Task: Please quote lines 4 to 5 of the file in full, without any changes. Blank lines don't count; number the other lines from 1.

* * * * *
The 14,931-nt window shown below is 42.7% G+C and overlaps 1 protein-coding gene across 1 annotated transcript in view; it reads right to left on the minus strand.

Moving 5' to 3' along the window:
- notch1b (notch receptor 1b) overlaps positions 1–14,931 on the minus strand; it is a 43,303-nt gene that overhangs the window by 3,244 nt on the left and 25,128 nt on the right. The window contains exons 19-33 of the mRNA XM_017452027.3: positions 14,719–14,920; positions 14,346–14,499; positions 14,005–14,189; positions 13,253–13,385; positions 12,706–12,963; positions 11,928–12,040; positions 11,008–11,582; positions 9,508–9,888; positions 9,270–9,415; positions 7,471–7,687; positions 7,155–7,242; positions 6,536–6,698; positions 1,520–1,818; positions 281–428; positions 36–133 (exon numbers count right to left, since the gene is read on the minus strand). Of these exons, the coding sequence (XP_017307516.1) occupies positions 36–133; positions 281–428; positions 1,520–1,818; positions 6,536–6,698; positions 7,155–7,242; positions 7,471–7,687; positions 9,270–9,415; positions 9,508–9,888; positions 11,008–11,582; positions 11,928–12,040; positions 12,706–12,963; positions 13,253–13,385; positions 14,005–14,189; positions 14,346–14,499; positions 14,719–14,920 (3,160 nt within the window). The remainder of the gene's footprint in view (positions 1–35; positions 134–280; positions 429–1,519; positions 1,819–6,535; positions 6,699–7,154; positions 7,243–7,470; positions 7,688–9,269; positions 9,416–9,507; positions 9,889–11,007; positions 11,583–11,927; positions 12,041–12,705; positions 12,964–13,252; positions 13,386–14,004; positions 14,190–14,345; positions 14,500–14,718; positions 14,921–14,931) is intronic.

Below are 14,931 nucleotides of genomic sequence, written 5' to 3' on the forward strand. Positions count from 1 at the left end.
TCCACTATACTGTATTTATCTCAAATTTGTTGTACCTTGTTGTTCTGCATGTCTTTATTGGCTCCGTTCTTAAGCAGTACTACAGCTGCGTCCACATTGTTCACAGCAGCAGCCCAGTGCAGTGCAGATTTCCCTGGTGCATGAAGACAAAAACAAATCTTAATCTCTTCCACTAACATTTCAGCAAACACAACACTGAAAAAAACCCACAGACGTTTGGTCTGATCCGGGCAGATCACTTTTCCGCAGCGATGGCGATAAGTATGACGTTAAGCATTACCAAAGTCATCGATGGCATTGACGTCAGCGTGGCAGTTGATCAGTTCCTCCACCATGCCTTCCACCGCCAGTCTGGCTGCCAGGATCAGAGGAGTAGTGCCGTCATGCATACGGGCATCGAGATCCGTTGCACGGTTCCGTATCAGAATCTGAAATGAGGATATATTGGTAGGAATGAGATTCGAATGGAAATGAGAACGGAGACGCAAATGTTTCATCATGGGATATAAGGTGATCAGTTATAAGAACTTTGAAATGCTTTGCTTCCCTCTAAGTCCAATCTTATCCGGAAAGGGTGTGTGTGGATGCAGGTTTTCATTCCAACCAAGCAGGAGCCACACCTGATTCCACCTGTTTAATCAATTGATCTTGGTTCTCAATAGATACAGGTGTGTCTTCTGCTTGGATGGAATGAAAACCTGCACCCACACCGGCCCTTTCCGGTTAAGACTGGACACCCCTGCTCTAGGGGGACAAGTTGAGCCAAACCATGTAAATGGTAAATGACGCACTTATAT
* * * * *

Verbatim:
Below are 14,931 nucleotides of genomic sequence, written 5' to 3' on the forward strand. Positions count from 1 at the left end.
TCCACTATACTGTATTTATCTCAAATTTGTTGTACCTTGTTGTTCTGCATGTCTTTATTGGCTCCGTTCTTAAGCAGTACTACAGCTGCGTCCACATTGTTCACAGCAGCAGCCCAGTGCAGTGCAGATTTCCCTGGTGCATGAAGACAAAAACAAATCTTAATCTCTTCCACTAACATTTCAGCAAACACAACACTGAAAAAAACCCACAGACGTTTGGTCTGATCCGGGCAGATCACTTTTCCGCAGCGATGGCGATAAGTATGACGTTAAGCATTACCAAAGTCATCGATGGCATTGACGTCAGCGTGGCAGTTGATCAGTTCCTCCACCATGCCTTCCACCGCCAGTCTGGCTGCCAGGATCAGAGGAGTAGTGCCGTCATGCATACGGGCATCGAGATCCGTTGCACGGTTCCGTATCAGAATCTGAAATGAGGATATATTGGTAGGAATGAGATTCGAATGGAAATGAGAACGGAGACGCAAATGTTTCATCATGGGATATAAGGTGATCAGTTATAAGAACTTTGAAATGCTTTGCTTCCCTCTAAGTCCAATCTTATCCGGAAAGGGTGTGTGTGGATGCAGGTTTTCATTCCAACCAAGCAGGAGCCACACCTGATTCCACCTGTTTAATCAATTGATCTTGGTTCTCAATAGATACAGGTGTGTCTTCTGCTTGGATGGAATGAAAACCTGCACCCACACCGGCCCTTTCCGGTTAAGACTGGACACCCCTGCTCTAGGGGGACAAGTTGAGCCAAACCATGTAAATGGTAAATGACGCACTTATAT